What to do with Google—nothing, break it up, nationalise it, turn it into a public utility, treat it as a public space, or something else?
Google has become a service that one cannot go without if one wants to be a well-adapted participant in society. For many, Google is the single most important source of information. Yet people do not have any understanding of the way Google individually curates contents for its users. Its algorithms are secret. For the past year, and as a result of the European Court of Justice’s ruling on the right to be forgotten, Google has been deciding which URLs to delist from its search results on the basis of personal information being “inaccurate, inadequate or no longer relevant.” The search engine has reported that it has received over 250,000 individual requests concerning 1 million URLs in the past year, and that it has delisted around 40% of the URLs that it has reviewed. As was made apparent in a recent open letter from 80 academics urging Google for more transparency, the criteria being used to make these decisions are also secret. We have no idea about what sort of information typically gets delisted, and in what countries. The academics signing the letter point out how Google has been charged with the task of balancing privacy and access to information, thereby shaping public discourse, without facing any kind of public scrutiny. Google rules over us but we have no knowledge of what the rules are.
One might think that, if the problem is that Google has become too powerful, the solution might be to break it up as a monopoly so that instead of having one dominant search engine, we end up with multiple smaller search engines. This alternative, however, is not without problems. It is easier to regulate one search engine than to regulate dozens of them. If one is concerned about privacy and the right to be forgotten, for example, having one dominant search engine (or two or three) is likely to be a more favourable option for exercising better control. Having too many search engines may also carry inconveniences for users. Part of what makes Google so useful is the large number of users it has, which improves its data and makes its tools more accurate.
If breaking up Google is not desirable, what are the options? Decades ago, one might have considered nationalisation. Today, however, that does not seem like a realistic option, among many other reasons, because Google is an international business, and it could not be nationalised by a single country or political union. Perhaps more importantly, it would probably be unfair to Google. A business should not be punished for its success.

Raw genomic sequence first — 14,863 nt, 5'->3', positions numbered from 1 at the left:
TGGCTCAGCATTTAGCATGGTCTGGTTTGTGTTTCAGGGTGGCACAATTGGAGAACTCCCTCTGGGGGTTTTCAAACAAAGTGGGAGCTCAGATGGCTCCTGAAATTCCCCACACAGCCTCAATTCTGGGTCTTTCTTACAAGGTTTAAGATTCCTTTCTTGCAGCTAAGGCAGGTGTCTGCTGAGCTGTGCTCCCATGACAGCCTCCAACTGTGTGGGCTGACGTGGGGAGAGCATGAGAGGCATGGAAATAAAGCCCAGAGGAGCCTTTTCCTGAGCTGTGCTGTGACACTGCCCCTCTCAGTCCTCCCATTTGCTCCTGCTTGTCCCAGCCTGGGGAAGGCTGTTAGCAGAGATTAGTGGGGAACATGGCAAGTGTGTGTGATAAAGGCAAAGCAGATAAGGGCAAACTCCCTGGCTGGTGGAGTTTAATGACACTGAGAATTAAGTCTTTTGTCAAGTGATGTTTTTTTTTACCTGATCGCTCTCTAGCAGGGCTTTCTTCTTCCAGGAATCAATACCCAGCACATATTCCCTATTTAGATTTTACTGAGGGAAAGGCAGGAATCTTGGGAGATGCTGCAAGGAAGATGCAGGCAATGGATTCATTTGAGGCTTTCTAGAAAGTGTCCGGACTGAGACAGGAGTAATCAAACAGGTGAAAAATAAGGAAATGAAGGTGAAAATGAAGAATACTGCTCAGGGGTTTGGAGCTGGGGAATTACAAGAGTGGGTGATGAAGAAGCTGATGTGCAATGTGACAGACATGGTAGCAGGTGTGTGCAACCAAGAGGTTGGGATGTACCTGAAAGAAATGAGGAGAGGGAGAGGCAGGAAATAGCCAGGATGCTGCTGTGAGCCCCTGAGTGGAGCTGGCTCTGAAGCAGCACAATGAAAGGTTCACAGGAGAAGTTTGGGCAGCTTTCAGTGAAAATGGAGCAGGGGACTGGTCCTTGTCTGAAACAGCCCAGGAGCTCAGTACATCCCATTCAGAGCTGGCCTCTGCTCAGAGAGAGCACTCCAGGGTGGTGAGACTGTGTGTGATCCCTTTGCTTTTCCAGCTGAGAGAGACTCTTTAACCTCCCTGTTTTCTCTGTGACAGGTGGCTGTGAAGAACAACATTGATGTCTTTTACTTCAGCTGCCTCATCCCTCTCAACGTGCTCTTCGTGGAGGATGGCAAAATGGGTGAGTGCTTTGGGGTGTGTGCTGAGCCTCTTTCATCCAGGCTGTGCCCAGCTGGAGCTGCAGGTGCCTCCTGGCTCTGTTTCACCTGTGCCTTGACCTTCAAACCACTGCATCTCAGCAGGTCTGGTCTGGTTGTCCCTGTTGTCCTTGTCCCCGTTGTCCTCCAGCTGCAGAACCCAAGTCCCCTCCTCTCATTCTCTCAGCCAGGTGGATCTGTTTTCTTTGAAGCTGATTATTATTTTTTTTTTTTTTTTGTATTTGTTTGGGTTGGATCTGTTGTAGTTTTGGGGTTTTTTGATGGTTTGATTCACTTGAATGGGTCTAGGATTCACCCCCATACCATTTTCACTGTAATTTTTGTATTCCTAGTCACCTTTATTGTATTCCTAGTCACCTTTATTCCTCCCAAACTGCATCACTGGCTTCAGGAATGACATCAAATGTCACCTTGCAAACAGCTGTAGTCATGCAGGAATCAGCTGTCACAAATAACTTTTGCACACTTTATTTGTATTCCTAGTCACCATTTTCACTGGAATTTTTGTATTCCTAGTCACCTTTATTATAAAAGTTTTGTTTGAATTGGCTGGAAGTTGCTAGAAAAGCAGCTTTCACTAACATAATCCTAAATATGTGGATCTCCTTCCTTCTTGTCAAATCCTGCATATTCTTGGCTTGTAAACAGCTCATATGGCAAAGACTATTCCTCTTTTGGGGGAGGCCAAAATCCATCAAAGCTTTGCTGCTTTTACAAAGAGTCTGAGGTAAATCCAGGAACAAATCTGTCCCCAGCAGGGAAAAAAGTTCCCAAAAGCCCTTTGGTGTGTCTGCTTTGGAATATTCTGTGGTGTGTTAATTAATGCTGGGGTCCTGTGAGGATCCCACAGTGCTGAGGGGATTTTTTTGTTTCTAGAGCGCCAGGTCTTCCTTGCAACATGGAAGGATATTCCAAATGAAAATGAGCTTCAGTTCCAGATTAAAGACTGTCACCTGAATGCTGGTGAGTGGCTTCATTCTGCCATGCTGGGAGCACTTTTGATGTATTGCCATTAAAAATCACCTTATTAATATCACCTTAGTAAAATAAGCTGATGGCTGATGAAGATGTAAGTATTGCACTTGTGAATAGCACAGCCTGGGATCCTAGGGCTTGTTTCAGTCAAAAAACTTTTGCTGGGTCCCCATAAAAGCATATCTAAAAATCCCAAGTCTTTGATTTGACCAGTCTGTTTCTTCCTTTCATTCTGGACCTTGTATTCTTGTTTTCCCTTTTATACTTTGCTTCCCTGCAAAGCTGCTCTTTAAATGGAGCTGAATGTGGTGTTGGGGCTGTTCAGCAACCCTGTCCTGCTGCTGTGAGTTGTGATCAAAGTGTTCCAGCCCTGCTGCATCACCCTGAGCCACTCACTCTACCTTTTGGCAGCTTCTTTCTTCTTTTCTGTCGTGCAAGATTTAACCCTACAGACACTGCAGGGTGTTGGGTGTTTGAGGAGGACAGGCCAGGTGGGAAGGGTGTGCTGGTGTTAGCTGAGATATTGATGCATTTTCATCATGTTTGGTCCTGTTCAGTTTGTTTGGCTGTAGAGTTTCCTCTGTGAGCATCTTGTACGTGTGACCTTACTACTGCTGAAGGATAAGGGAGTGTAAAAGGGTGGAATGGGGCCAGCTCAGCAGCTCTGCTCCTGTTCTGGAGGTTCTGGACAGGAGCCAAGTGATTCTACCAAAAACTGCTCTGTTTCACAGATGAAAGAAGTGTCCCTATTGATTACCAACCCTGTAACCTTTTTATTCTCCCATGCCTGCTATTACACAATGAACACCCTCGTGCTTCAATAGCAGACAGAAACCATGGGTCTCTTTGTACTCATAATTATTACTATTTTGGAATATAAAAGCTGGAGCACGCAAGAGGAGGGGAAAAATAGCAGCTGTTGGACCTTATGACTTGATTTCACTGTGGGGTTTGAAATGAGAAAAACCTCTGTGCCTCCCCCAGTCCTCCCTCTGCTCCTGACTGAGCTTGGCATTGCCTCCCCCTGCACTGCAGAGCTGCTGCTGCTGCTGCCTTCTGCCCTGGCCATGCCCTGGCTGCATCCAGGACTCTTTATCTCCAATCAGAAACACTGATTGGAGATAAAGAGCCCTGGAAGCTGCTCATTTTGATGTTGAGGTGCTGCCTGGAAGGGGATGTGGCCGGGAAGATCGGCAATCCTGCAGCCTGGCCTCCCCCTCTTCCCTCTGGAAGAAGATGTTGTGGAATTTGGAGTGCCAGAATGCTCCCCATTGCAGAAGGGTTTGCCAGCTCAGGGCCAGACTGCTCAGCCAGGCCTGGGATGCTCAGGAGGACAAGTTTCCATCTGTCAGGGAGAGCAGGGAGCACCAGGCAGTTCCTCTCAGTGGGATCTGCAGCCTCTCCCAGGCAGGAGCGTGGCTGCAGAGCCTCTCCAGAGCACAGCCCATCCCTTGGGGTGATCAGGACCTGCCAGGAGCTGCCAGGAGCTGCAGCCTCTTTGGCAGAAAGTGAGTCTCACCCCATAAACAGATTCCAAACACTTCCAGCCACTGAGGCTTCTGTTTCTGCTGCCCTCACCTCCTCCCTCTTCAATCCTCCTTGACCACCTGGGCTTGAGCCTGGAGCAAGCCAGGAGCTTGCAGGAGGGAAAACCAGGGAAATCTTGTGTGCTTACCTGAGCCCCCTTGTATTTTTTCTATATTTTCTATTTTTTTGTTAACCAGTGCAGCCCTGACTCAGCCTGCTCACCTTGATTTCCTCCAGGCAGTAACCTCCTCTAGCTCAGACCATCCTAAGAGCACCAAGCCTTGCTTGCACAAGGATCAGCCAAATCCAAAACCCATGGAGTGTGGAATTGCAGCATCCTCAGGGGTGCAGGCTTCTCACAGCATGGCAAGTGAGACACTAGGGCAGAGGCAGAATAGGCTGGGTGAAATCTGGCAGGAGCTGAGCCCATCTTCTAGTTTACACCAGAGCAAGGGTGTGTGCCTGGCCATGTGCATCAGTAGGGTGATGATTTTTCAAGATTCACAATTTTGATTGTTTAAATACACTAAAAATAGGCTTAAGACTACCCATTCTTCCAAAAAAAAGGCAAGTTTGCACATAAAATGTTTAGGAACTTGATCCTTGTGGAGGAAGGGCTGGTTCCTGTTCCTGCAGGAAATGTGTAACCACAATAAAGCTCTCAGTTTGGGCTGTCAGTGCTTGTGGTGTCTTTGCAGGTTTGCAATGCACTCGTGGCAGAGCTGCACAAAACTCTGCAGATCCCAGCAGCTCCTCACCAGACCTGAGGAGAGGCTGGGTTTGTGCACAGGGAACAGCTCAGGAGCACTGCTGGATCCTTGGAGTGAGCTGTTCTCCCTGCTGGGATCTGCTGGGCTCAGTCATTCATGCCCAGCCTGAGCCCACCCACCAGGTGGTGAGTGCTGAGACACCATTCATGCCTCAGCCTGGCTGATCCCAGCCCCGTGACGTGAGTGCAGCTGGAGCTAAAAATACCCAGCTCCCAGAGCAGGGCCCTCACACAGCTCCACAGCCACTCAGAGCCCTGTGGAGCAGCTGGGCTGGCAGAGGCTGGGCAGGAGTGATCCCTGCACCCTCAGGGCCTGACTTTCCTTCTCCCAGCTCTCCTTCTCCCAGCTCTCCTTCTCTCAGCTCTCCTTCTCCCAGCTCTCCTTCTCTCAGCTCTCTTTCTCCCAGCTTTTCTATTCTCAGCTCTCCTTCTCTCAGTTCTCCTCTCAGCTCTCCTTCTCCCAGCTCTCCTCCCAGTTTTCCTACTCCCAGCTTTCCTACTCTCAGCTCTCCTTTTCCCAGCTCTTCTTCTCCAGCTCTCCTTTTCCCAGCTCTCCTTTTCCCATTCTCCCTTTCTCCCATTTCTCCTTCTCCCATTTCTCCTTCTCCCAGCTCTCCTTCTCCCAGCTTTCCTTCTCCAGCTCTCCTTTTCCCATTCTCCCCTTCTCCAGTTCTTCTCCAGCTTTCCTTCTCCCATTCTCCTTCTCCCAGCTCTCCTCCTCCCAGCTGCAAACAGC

It can be argued, however, that an institution with so much power and which profoundly shapes the lives of a good portion of the world population should not be a business that, by definition, has profit as its primary concern. In order to secure the interests of the public, companies like Google must be better regulated.
One option is to turn Google into a public utility. Adam Thierer has argued, however, that Google cannot be a public utility for two main reasons: 1. It does not possess the potential to become a natural monopoly. That is, the hottest networks constantly change, and Google could quickly become a thing of the past. Mark Jamison recounts how, when Google search results contained a noticeable error on the morning of January 31, 2009, users simply switched to Yahoo and other search engines. 2. It is not an essential facility. That is, if Google were to suddenly disappear, the economy would not shut down as it would if electricity was lost. Furthermore, one of the most important justifications to regulate public utilities is to guarantee reasonable prices, but Google is a “free” service. This last point is debatable, since Google makes users sell their data in exchange for its services, and it can be argued that the amount and type of personal data being sold is an unreasonable price to pay.
A further option is to treat Google as a privately owned public space. After all, Google does not provide a physical service like electricity or water. Rather, it has created a (virtual) space where people can search for whatever interests them. At least in the United Kingdom, however, legislation of privately owned public spaces is controversial. Private owners can restrict or refuse entry to members of the public—a policy that does not exactly protect public interest. Moreover, Google is not just any public space. Google is the contemporary version of the ancient agora. Together with Facebook, it is the central spot in the international city of the Internet. It is where people go to find each other to exchange ideas, information, and goods.
Perhaps none of the options explored here are good enough, and maybe this is a sign that we cannot fall back on old formulas for regulation. We need new international laws that adequately reflect the realities of our time. We need regulation that acknowledges giants of the Internet such as Google as the virtual agoras they have become, ensures that public interest is satisfactorily represented and protected, and at the same time does not punish Google as a business for its success. It’s a tall order, but we should settle for nothing less.